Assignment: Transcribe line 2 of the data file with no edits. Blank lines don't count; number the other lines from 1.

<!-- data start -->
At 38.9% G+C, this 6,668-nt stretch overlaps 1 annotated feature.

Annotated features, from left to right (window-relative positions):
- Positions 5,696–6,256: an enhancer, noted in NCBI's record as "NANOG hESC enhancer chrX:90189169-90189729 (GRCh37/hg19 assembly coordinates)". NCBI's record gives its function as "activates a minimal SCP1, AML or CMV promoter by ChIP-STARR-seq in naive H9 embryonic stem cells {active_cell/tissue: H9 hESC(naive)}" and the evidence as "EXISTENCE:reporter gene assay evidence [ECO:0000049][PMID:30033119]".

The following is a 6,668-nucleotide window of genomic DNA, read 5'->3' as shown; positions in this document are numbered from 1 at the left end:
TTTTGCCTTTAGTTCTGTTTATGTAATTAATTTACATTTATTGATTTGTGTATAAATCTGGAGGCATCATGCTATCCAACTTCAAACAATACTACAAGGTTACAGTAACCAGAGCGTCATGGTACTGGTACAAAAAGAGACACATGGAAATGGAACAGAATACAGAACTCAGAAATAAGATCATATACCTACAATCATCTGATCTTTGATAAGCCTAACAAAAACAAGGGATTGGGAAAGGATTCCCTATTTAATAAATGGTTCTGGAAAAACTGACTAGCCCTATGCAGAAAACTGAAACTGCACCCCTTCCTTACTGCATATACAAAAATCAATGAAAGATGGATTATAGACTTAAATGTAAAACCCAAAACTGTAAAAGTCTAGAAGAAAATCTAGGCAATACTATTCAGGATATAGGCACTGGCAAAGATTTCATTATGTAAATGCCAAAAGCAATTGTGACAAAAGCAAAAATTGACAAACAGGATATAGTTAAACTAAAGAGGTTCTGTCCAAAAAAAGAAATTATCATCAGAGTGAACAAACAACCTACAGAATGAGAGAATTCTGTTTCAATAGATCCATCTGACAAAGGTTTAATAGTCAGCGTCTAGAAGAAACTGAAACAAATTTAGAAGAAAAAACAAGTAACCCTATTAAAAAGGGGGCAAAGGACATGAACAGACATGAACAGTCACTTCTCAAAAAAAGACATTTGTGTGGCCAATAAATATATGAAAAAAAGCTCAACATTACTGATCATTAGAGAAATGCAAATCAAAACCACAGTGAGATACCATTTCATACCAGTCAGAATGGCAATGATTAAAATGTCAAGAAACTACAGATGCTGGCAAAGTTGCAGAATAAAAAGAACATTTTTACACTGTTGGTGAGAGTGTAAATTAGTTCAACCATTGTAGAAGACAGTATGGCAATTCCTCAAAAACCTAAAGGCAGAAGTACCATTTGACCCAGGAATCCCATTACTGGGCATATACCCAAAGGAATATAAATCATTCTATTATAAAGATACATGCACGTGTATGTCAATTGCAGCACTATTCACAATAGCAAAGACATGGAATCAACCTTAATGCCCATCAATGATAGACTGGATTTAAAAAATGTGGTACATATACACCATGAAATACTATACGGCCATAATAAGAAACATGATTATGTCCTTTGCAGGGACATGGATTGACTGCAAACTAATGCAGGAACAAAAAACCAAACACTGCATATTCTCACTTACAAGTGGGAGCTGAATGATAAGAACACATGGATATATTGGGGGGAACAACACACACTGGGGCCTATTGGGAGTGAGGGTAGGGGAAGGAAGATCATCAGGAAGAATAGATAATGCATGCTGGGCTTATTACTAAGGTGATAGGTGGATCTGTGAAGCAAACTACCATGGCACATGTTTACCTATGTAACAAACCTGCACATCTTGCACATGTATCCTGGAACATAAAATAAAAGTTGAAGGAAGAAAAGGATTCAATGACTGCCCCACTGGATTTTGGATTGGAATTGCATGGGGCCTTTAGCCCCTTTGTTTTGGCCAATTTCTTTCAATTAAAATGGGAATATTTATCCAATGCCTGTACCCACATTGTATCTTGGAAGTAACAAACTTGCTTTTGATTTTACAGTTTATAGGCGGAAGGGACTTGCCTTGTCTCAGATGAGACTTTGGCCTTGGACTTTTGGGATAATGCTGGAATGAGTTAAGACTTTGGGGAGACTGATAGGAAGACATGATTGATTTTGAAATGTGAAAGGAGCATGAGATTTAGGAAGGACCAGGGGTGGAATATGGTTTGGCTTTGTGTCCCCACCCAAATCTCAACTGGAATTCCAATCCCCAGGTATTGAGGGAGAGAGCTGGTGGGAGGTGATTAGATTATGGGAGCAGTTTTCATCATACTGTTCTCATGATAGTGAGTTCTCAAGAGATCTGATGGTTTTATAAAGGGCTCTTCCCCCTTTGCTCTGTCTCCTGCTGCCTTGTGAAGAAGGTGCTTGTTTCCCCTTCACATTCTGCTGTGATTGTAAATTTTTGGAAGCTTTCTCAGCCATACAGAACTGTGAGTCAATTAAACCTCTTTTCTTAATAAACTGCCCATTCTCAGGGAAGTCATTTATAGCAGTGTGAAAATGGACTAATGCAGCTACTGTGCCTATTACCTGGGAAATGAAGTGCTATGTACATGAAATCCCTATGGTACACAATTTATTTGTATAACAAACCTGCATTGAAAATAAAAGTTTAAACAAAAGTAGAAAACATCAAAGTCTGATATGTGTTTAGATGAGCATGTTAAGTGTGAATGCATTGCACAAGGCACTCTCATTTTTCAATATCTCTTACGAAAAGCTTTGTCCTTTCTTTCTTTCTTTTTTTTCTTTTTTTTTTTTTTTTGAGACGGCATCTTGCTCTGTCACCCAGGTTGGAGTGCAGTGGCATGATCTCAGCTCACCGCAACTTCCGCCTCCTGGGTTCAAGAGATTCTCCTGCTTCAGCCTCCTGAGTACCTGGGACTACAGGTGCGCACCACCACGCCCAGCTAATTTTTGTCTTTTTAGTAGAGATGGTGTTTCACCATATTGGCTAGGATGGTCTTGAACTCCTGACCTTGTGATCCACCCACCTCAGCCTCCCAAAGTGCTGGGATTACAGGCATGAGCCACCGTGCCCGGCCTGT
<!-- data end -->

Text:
Annotated features, from left to right (window-relative positions):